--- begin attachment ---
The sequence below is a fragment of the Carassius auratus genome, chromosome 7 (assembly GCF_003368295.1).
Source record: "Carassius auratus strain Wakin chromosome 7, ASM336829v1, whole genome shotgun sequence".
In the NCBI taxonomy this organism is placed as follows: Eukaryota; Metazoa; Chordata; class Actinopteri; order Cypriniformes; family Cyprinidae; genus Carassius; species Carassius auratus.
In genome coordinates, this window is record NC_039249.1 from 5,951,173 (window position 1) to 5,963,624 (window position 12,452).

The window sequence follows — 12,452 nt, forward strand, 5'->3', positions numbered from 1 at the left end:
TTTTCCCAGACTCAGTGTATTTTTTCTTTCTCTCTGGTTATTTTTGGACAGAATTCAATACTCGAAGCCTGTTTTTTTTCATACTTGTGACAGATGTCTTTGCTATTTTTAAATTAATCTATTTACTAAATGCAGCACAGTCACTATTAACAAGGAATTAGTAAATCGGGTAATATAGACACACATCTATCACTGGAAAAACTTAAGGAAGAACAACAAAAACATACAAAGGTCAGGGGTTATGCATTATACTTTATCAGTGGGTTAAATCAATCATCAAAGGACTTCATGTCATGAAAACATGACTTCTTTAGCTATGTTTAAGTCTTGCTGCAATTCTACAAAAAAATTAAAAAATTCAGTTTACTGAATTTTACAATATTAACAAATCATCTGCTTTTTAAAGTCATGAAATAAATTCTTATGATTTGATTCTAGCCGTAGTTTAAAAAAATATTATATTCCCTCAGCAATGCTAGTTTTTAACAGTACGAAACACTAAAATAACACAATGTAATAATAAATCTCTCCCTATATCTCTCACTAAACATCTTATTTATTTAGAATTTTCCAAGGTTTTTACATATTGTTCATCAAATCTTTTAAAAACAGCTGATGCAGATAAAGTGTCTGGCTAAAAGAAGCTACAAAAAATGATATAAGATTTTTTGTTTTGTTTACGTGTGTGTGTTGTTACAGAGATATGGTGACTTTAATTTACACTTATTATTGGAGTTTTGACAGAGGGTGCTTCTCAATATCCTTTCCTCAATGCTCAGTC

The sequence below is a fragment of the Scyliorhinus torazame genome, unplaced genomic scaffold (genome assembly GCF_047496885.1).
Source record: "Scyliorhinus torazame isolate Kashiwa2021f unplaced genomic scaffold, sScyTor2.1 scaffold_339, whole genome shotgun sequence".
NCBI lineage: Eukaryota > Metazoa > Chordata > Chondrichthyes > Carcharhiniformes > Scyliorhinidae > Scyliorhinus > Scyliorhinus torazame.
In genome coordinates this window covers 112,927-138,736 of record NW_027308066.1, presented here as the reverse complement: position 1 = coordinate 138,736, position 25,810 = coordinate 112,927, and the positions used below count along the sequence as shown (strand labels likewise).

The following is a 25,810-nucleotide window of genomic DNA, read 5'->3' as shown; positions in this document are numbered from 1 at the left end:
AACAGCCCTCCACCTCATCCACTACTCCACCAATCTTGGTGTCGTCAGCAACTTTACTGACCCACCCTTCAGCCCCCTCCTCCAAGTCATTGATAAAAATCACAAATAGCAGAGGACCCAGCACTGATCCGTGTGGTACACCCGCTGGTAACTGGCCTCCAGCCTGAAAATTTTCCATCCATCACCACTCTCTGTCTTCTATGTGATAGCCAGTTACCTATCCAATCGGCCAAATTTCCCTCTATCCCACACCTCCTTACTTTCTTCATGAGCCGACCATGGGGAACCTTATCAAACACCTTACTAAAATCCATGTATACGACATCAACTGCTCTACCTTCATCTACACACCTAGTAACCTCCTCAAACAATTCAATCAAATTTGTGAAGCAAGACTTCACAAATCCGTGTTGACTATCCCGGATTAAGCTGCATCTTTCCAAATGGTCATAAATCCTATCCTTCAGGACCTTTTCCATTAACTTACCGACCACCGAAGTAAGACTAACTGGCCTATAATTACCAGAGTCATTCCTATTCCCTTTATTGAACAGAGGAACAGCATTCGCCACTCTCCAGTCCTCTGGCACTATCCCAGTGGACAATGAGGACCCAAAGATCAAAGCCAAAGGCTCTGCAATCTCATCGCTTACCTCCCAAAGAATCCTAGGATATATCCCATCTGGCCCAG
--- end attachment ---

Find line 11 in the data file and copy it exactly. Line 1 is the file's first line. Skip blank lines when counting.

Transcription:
The following is a 25,810-nucleotide window of genomic DNA, read 5'->3' as shown; positions in this document are numbered from 1 at the left end: